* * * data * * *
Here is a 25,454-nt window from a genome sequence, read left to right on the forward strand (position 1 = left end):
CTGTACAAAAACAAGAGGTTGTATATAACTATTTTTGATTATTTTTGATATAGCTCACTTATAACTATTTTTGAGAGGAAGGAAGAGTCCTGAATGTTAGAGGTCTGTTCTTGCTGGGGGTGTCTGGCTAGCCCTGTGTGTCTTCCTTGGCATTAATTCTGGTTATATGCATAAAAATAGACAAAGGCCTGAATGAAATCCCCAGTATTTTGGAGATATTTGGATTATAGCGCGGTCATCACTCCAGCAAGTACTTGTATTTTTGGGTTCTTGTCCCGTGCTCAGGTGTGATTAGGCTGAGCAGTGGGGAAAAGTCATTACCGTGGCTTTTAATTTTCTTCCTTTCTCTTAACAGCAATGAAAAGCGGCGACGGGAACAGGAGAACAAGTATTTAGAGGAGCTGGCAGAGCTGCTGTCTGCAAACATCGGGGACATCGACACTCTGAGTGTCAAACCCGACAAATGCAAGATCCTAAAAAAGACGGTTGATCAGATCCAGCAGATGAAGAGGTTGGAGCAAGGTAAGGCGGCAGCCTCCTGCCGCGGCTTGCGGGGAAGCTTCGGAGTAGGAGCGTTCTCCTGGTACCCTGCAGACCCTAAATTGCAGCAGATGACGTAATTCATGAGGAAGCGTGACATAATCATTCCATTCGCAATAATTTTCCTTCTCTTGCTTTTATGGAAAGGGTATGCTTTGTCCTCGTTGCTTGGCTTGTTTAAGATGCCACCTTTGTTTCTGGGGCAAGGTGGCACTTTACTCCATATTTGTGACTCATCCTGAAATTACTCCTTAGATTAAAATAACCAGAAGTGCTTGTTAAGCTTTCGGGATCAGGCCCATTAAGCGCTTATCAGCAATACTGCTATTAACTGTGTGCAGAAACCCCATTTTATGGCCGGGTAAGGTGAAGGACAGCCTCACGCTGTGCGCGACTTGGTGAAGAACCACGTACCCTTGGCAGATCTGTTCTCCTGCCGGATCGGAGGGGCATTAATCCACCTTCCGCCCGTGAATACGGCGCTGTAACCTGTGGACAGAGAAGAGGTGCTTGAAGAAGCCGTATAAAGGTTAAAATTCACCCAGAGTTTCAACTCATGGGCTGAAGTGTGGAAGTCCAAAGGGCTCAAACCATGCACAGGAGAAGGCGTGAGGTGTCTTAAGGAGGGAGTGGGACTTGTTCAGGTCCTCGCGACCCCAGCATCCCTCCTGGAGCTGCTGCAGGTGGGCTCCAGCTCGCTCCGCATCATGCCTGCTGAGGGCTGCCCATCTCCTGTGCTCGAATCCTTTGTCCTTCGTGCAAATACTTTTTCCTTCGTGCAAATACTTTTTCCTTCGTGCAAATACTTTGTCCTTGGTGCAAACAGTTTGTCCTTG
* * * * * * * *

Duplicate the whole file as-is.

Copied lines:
Here is a 25,454-nt window from a genome sequence, read left to right on the forward strand (position 1 = left end):
CTGTACAAAAACAAGAGGTTGTATATAACTATTTTTGATTATTTTTGATATAGCTCACTTATAACTATTTTTGAGAGGAAGGAAGAGTCCTGAATGTTAGAGGTCTGTTCTTGCTGGGGGTGTCTGGCTAGCCCTGTGTGTCTTCCTTGGCATTAATTCTGGTTATATGCATAAAAATAGACAAAGGCCTGAATGAAATCCCCAGTATTTTGGAGATATTTGGATTATAGCGCGGTCATCACTCCAGCAAGTACTTGTATTTTTGGGTTCTTGTCCCGTGCTCAGGTGTGATTAGGCTGAGCAGTGGGGAAAAGTCATTACCGTGGCTTTTAATTTTCTTCCTTTCTCTTAACAGCAATGAAAAGCGGCGACGGGAACAGGAGAACAAGTATTTAGAGGAGCTGGCAGAGCTGCTGTCTGCAAACATCGGGGACATCGACACTCTGAGTGTCAAACCCGACAAATGCAAGATCCTAAAAAAGACGGTTGATCAGATCCAGCAGATGAAGAGGTTGGAGCAAGGTAAGGCGGCAGCCTCCTGCCGCGGCTTGCGGGGAAGCTTCGGAGTAGGAGCGTTCTCCTGGTACCCTGCAGACCCTAAATTGCAGCAGATGACGTAATTCATGAGGAAGCGTGACATAATCATTCCATTCGCAATAATTTTCCTTCTCTTGCTTTTATGGAAAGGGTATGCTTTGTCCTCGTTGCTTGGCTTGTTTAAGATGCCACCTTTGTTTCTGGGGCAAGGTGGCACTTTACTCCATATTTGTGACTCATCCTGAAATTACTCCTTAGATTAAAATAACCAGAAGTGCTTGTTAAGCTTTCGGGATCAGGCCCATTAAGCGCTTATCAGCAATACTGCTATTAACTGTGTGCAGAAACCCCATTTTATGGCCGGGTAAGGTGAAGGACAGCCTCACGCTGTGCGCGACTTGGTGAAGAACCACGTACCCTTGGCAGATCTGTTCTCCTGCCGGATCGGAGGGGCATTAATCCACCTTCCGCCCGTGAATACGGCGCTGTAACCTGTGGACAGAGAAGAGGTGCTTGAAGAAGCCGTATAAAGGTTAAAATTCACCCAGAGTTTCAACTCATGGGCTGAAGTGTGGAAGTCCAAAGGGCTCAAACCATGCACAGGAGAAGGCGTGAGGTGTCTTAAGGAGGGAGTGGGACTTGTTCAGGTCCTCGCGACCCCAGCATCCCTCCTGGAGCTGCTGCAGGTGGGCTCCAGCTCGCTCCGCATCATGCCTGCTGAGGGCTGCCCATCTCCTGTGCTCGAATCCTTTGTCCTTCGTGCAAATACTTTTTCCTTCGTGCAAATACTTTTTCCTTCGTGCAAATACTTTGTCCTTGGTGCAAACAGTTTGTCCTTG